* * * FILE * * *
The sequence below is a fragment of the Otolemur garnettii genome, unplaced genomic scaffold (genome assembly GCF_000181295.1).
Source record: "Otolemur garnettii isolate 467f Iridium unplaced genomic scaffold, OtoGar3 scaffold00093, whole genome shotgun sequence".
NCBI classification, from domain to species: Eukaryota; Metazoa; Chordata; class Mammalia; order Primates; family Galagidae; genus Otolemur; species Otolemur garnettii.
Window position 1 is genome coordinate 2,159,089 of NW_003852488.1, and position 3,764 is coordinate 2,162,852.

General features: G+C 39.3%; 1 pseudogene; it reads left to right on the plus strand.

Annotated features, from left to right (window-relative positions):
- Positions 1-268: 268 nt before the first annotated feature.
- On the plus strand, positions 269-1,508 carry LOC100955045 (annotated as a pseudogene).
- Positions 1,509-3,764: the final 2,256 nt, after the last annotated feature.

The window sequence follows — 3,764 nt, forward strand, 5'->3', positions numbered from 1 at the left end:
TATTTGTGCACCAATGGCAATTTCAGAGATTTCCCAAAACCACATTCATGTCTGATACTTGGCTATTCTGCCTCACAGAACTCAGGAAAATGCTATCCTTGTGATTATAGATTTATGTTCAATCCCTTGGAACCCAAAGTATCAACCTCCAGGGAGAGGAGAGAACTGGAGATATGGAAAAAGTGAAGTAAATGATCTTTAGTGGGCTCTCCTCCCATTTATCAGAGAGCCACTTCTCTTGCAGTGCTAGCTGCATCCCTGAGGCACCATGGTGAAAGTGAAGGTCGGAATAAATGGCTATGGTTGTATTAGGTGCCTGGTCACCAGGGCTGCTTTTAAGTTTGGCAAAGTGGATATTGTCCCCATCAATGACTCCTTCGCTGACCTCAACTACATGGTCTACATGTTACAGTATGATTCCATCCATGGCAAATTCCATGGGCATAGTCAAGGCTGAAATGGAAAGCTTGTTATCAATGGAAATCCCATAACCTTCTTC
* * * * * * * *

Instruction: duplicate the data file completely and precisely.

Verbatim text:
The sequence below is a fragment of the Otolemur garnettii genome, unplaced genomic scaffold (genome assembly GCF_000181295.1).
Source record: "Otolemur garnettii isolate 467f Iridium unplaced genomic scaffold, OtoGar3 scaffold00093, whole genome shotgun sequence".
NCBI classification, from domain to species: Eukaryota; Metazoa; Chordata; class Mammalia; order Primates; family Galagidae; genus Otolemur; species Otolemur garnettii.
Window position 1 is genome coordinate 2,159,089 of NW_003852488.1, and position 3,764 is coordinate 2,162,852.

General features: G+C 39.3%; 1 pseudogene; it reads left to right on the plus strand.

Annotated features, from left to right (window-relative positions):
- Positions 1-268: 268 nt before the first annotated feature.
- On the plus strand, positions 269-1,508 carry LOC100955045 (annotated as a pseudogene).
- Positions 1,509-3,764: the final 2,256 nt, after the last annotated feature.

The window sequence follows — 3,764 nt, forward strand, 5'->3', positions numbered from 1 at the left end:
TATTTGTGCACCAATGGCAATTTCAGAGATTTCCCAAAACCACATTCATGTCTGATACTTGGCTATTCTGCCTCACAGAACTCAGGAAAATGCTATCCTTGTGATTATAGATTTATGTTCAATCCCTTGGAACCCAAAGTATCAACCTCCAGGGAGAGGAGAGAACTGGAGATATGGAAAAAGTGAAGTAAATGATCTTTAGTGGGCTCTCCTCCCATTTATCAGAGAGCCACTTCTCTTGCAGTGCTAGCTGCATCCCTGAGGCACCATGGTGAAAGTGAAGGTCGGAATAAATGGCTATGGTTGTATTAGGTGCCTGGTCACCAGGGCTGCTTTTAAGTTTGGCAAAGTGGATATTGTCCCCATCAATGACTCCTTCGCTGACCTCAACTACATGGTCTACATGTTACAGTATGATTCCATCCATGGCAAATTCCATGGGCATAGTCAAGGCTGAAATGGAAAGCTTGTTATCAATGGAAATCCCATAACCTTCTTC